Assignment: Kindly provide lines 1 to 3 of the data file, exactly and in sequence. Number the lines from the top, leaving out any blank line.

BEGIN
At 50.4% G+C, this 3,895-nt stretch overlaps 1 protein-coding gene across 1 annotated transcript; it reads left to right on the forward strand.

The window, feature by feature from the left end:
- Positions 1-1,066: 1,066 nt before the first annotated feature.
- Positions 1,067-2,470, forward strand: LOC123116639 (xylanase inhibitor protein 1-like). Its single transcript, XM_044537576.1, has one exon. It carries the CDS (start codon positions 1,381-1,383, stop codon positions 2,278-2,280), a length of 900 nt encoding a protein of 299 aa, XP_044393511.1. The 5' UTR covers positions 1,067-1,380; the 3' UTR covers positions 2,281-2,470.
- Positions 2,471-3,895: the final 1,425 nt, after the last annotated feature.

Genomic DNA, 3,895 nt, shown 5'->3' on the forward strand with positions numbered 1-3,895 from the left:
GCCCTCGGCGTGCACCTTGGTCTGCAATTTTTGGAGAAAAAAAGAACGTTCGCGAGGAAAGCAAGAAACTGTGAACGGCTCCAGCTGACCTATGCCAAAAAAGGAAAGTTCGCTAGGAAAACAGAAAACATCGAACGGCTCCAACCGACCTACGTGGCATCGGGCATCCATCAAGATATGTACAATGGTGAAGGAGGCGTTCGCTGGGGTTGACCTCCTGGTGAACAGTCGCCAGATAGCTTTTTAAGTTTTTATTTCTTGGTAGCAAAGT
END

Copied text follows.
At 50.4% G+C, this 3,895-nt stretch overlaps 1 protein-coding gene across 1 annotated transcript; it reads left to right on the forward strand.

The window, feature by feature from the left end:
- Positions 1-1,066: 1,066 nt before the first annotated feature.